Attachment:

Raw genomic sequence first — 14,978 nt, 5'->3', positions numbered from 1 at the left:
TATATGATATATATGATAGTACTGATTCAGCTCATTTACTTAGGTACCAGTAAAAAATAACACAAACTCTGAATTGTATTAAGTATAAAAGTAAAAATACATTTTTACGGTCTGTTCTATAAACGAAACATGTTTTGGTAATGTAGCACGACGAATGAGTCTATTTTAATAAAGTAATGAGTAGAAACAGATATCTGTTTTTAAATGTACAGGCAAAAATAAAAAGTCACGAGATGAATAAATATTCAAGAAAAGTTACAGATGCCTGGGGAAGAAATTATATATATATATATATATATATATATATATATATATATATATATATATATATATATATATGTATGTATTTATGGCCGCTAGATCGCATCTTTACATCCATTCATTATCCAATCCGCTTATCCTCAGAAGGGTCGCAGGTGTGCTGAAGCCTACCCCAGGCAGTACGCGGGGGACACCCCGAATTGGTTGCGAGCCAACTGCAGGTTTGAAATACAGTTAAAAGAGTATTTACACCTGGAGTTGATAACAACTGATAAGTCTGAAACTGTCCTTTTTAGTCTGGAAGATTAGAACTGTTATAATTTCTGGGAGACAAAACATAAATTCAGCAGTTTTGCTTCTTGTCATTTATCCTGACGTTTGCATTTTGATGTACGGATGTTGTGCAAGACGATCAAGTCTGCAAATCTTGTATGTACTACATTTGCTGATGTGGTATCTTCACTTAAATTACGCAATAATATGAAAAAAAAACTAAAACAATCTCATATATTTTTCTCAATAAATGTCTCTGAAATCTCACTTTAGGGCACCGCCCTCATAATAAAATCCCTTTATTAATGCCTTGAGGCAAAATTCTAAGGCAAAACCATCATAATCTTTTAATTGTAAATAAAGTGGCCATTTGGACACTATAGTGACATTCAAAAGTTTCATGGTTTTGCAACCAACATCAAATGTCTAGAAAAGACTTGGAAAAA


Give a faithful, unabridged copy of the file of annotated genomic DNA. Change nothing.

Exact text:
Raw genomic sequence first — 14,978 nt, 5'->3', positions numbered from 1 at the left:
TATATGATATATATGATAGTACTGATTCAGCTCATTTACTTAGGTACCAGTAAAAAATAACACAAACTCTGAATTGTATTAAGTATAAAAGTAAAAATACATTTTTACGGTCTGTTCTATAAACGAAACATGTTTTGGTAATGTAGCACGACGAATGAGTCTATTTTAATAAAGTAATGAGTAGAAACAGATATCTGTTTTTAAATGTACAGGCAAAAATAAAAAGTCACGAGATGAATAAATATTCAAGAAAAGTTACAGATGCCTGGGGAAGAAATTATATATATATATATATATATATATATATATATATATATATATATATATATATATATATATGTATGTATTTATGGCCGCTAGATCGCATCTTTACATCCATTCATTATCCAATCCGCTTATCCTCAGAAGGGTCGCAGGTGTGCTGAAGCCTACCCCAGGCAGTACGCGGGGGACACCCCGAATTGGTTGCGAGCCAACTGCAGGTTTGAAATACAGTTAAAAGAGTATTTACACCTGGAGTTGATAACAACTGATAAGTCTGAAACTGTCCTTTTTAGTCTGGAAGATTAGAACTGTTATAATTTCTGGGAGACAAAACATAAATTCAGCAGTTTTGCTTCTTGTCATTTATCCTGACGTTTGCATTTTGATGTACGGATGTTGTGCAAGACGATCAAGTCTGCAAATCTTGTATGTACTACATTTGCTGATGTGGTATCTTCACTTAAATTACGCAATAATATGAAAAAAAAACTAAAACAATCTCATATATTTTTCTCAATAAATGTCTCTGAAATCTCACTTTAGGGCACCGCCCTCATAATAAAATCCCTTTATTAATGCCTTGAGGCAAAATTCTAAGGCAAAACCATCATAATCTTTTAATTGTAAATAAAGTGGCCATTTGGACACTATAGTGACATTCAAAAGTTTCATGGTTTTGCAACCAACATCAAATGTCTAGAAAAGACTTGGAAAAA